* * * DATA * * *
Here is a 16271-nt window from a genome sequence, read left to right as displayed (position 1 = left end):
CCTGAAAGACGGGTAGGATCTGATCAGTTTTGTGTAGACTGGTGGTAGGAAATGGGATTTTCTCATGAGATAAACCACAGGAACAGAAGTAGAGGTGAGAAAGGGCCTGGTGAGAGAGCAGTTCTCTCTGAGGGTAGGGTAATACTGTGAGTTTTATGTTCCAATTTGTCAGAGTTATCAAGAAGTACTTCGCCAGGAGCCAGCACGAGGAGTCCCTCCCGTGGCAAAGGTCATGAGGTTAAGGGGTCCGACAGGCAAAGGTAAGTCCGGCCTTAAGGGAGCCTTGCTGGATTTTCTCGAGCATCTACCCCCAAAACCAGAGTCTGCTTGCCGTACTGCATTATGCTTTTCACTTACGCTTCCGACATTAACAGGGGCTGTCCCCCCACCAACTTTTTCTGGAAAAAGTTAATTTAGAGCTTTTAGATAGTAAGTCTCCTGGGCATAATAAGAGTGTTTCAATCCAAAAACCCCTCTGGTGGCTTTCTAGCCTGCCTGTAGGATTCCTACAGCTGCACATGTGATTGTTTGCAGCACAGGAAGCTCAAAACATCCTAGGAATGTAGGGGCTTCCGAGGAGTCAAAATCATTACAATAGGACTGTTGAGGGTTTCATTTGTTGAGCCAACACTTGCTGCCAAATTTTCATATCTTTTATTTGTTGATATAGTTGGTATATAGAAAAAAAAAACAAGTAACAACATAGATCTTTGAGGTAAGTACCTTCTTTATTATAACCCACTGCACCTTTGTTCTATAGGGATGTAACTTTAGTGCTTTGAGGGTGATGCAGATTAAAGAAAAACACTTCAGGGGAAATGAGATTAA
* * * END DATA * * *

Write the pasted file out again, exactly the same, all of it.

Here is a 16271-nt window from a genome sequence, read left to right as displayed (position 1 = left end):
CCTGAAAGACGGGTAGGATCTGATCAGTTTTGTGTAGACTGGTGGTAGGAAATGGGATTTTCTCATGAGATAAACCACAGGAACAGAAGTAGAGGTGAGAAAGGGCCTGGTGAGAGAGCAGTTCTCTCTGAGGGTAGGGTAATACTGTGAGTTTTATGTTCCAATTTGTCAGAGTTATCAAGAAGTACTTCGCCAGGAGCCAGCACGAGGAGTCCCTCCCGTGGCAAAGGTCATGAGGTTAAGGGGTCCGACAGGCAAAGGTAAGTCCGGCCTTAAGGGAGCCTTGCTGGATTTTCTCGAGCATCTACCCCCAAAACCAGAGTCTGCTTGCCGTACTGCATTATGCTTTTCACTTACGCTTCCGACATTAACAGGGGCTGTCCCCCCACCAACTTTTTCTGGAAAAAGTTAATTTAGAGCTTTTAGATAGTAAGTCTCCTGGGCATAATAAGAGTGTTTCAATCCAAAAACCCCTCTGGTGGCTTTCTAGCCTGCCTGTAGGATTCCTACAGCTGCACATGTGATTGTTTGCAGCACAGGAAGCTCAAAACATCCTAGGAATGTAGGGGCTTCCGAGGAGTCAAAATCATTACAATAGGACTGTTGAGGGTTTCATTTGTTGAGCCAACACTTGCTGCCAAATTTTCATATCTTTTATTTGTTGATATAGTTGGTATATAGAAAAAAAAAACAAGTAACAACATAGATCTTTGAGGTAAGTACCTTCTTTATTATAACCCACTGCACCTTTGTTCTATAGGGATGTAACTTTAGTGCTTTGAGGGTGATGCAGATTAAAGAAAAACACTTCAGGGGAAATGAGATTAA